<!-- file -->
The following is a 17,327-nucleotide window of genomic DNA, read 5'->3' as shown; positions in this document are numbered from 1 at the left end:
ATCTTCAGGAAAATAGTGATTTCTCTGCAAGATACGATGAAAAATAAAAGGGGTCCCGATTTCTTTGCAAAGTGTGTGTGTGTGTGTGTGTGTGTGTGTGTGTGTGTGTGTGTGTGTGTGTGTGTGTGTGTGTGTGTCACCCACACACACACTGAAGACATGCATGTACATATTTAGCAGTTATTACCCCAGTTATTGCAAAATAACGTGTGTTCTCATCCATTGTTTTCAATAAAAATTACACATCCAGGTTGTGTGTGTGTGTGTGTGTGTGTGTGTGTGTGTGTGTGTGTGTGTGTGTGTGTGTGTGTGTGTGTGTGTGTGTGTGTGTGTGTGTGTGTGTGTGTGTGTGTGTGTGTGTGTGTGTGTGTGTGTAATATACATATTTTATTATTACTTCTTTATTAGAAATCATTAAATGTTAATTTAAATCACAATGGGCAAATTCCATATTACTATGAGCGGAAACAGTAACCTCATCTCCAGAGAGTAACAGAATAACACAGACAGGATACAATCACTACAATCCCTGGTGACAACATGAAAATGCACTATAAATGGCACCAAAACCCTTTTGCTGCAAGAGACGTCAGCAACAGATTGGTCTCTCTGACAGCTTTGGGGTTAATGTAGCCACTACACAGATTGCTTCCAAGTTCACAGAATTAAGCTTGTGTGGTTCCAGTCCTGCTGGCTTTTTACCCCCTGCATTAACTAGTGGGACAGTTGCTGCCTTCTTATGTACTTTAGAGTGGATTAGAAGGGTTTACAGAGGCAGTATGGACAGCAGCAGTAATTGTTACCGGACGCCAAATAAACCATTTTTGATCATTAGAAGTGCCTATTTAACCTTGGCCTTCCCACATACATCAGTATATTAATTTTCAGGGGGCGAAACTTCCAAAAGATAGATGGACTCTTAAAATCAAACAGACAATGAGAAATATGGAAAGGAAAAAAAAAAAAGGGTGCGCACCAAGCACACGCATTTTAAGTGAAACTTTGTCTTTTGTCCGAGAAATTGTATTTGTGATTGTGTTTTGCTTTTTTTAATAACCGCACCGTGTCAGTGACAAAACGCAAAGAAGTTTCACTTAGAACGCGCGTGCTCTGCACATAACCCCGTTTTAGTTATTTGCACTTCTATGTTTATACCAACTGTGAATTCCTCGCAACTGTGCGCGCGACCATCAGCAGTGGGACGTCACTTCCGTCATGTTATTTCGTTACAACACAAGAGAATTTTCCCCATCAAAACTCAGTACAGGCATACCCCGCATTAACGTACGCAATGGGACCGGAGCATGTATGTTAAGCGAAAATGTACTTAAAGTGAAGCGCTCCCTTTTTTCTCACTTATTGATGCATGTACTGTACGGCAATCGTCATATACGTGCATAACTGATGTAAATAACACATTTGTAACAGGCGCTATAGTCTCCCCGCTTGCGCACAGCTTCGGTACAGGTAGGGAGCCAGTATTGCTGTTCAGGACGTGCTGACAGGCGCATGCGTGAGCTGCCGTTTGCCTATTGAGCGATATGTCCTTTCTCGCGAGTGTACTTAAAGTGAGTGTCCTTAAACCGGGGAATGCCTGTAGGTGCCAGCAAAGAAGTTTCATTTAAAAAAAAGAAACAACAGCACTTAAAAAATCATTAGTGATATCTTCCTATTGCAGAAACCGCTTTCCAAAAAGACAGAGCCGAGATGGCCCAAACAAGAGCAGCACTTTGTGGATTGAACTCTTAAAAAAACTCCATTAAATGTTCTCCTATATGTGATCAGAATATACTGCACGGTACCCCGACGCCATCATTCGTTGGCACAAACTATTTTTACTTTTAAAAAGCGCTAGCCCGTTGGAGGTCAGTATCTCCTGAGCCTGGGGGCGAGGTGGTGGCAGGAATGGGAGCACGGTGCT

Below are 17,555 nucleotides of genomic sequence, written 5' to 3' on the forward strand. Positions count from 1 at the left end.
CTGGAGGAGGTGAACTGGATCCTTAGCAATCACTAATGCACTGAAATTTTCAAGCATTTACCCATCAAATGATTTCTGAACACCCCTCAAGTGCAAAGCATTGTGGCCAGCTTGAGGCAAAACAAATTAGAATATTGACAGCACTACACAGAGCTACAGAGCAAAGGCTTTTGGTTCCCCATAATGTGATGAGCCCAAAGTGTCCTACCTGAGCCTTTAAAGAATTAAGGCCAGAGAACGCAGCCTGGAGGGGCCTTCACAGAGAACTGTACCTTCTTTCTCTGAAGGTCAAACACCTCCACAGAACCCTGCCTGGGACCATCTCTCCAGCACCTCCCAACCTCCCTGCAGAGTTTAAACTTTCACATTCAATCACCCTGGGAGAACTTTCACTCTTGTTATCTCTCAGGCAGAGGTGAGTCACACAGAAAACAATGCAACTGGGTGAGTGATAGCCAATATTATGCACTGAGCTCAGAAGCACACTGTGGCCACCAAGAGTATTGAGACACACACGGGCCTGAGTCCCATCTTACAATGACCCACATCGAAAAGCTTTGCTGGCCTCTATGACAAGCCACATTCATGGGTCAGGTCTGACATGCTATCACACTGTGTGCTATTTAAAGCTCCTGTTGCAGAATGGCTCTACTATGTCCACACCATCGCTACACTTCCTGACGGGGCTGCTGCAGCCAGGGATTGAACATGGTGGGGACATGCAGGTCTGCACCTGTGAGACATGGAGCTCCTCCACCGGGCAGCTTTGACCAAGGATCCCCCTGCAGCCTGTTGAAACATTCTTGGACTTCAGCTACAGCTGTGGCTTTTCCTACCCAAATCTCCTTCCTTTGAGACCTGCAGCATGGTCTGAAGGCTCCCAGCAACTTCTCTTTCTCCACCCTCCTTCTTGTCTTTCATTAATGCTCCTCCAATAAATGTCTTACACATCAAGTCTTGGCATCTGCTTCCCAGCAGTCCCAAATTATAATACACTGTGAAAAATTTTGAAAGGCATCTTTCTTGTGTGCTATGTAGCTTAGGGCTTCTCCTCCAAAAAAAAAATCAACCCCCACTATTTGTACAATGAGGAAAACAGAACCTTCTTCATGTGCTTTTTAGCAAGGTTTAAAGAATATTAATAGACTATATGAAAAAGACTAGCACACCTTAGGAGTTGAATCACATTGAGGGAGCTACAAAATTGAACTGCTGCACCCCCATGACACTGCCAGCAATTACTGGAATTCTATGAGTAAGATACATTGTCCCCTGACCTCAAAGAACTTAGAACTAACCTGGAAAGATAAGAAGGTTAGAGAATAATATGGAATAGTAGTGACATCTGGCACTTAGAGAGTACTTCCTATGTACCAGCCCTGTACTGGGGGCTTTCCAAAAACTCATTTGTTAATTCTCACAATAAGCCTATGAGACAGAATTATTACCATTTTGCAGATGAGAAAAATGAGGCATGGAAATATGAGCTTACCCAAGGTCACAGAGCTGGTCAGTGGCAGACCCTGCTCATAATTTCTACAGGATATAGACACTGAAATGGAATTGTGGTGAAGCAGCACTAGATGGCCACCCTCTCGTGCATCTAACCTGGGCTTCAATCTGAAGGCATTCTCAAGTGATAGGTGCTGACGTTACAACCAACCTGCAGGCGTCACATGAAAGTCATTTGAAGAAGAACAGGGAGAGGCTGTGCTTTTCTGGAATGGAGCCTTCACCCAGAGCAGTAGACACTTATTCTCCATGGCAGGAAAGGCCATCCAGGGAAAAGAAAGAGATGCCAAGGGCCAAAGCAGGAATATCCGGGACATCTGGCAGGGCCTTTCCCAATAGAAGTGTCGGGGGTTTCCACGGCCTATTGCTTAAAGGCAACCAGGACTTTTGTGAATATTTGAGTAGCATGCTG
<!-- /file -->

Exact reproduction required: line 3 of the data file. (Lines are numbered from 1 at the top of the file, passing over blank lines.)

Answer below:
Below are 17,555 nucleotides of genomic sequence, written 5' to 3' on the forward strand. Positions count from 1 at the left end.